Correspondence for the New York Evening Post

Albert Sonnichsen




Life in the Kustendil Ghetto

By Albert Sonnichsen


New York Evening Post (Saturday, June 17, 1905)

Saturday supplement

Pages 1 to 14


[Special Correspondence of The Evening Post]




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Quaint characteristics of the Bulgarian Jews


Tenacity with Which They Cling to the Tribal Observances Brought from Spain at the Time of the Eviction by Torquemada — The Ceremonies Ushering in the Sabbath — A Young Hebrew Skeptic



KUSTENDIL, Bulgaria, May 15. — The town is long, narrow, thickest in the middle, and wedged in between the river and the high cliff called Hizzarluk. In winter, when the sun is low to southward, you have the ghetto almost exactly defined, by the shadow of Hizzarluk, a large, dark bite out of the middle. In the centre an old, crumbly mosque shoots its minaret up into the sunlight. About it, in widening semicircles, like rows of seats in an auditorium. stand the low-roofed houses of what was once the Turkish, but is now the Jewish quarter. From the top of Hizzarluk you see that the streets were intended to run around the mosque in concentric circles, but when you got down into them you cannot see that they run anywhere. The main street of the stores, wide and straight, cuts through the maze, passing the front of the mosque and separating. the Jewish from the greater Christian community.


Before I came here I heard Kustendil referred to by the foreigners in Sofia as a Jew nest. The Spanish Jews are perhaps better represented here than in any other town of Bulgaria. But the Jewish quarter is interesting to see; it is picturesque, because it is old, and the people live in it exactly as they lived centuries back. It is unexpectedly clean, for the hot sulphur waters gushing out from the bowels of the cliff wash through yards and streets, carrying refuse down to the river, and leaving behind a wholesome, if not a pleasant, smell.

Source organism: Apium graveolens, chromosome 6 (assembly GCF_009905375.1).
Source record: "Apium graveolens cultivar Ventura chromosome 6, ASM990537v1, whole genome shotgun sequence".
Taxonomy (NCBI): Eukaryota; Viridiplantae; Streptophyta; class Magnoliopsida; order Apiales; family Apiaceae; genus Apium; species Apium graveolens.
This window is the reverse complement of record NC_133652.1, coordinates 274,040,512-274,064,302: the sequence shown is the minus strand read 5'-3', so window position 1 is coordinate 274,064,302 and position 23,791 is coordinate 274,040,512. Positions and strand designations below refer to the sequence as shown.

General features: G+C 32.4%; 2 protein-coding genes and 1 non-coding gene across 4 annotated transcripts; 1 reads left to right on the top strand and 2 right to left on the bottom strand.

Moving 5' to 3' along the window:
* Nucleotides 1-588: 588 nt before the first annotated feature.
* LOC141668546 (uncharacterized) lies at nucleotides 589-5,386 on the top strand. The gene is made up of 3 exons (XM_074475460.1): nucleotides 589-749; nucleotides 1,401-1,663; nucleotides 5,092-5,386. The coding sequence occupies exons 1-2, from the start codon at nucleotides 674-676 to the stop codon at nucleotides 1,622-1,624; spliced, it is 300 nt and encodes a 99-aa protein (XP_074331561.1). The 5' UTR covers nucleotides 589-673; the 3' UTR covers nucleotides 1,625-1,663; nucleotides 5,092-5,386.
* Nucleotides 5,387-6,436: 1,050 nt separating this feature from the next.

At first the streets are confusing, because they seem mere chance crevices between high walls of unbaked bricks, topped with red tiles. In the walls are huge wooden gates. In daytime they are open, and you walk inside the walls and find they are large quadrangles, enclosing groups of four or five houses each, all facing a central yard or garden, usually planted with fruit trees. In the middle is a wooden trough in the ground, into which pours the hot sulphur water, overflowing into a small rivulet which twists its way out under the walls of the stockade somewhere to join the main stream in the street. In the trough the housewife does her Friday morning's washing. At all sorts of unexpected moments a puff of hot sulphur steam sleeps up into your face from holes in the ground, indicating more rivulets covered by flat stones. Above rises the gray, rugged face of Hizzarluk, splotched here and there by vivid green.


Usually the verandas in front of the houses, the yards, and the streets are swarming with brown-limbed, noisy children, interspersed with knots of bare-armed, gossiping women. On Saturdays they sit on benches outside the gates, their hair done up in high knots, profusely decorated with cheap, massive jewelry, so weighed down by dress that they can hardly walk. Toward evening the men become visible, the old men in last century's costumes, baggy trousers, sandals, some in long cloaks trimmed with sheep's skin or furs, some in red fezes, some in fur caps, long-bearded and shaggy-browed all. Some are of fiery red complexion, their red ringlets hanging down over greasy coat collars. They are usually taller and more robust of build than the Jews beyond the Danube, for since Torquemada drove them out of Spain four centuries ago, they have lived on fairly good terms with their environment, too good, perhaps, for their intellectual development.


The younger men dress much like the Bulgarians, in semi-European clothes, and the inevitable sheep's-skin cap. The old men are still of the time of the Turks, the young men are imbibing from the new atmosphere of freedom a desire to be more like their neighbors. They speak Bulgarian more fluently, they read Bulgarian papers, and, by reading the signs above their shops, you can see that some have even Bulgarized their names; Abrahamoff, Israeloff, and there is Jesus Davidoff. In features it is easy to distinguish them from the Bulgarians, although the prominent nose is rare. They are even of a different type from the Russian or German Jews; more delicate of features and ruddier. Occasionally, you see a face among them, especially among the boys, that is strikingly beautiful in mould and delicate coloring.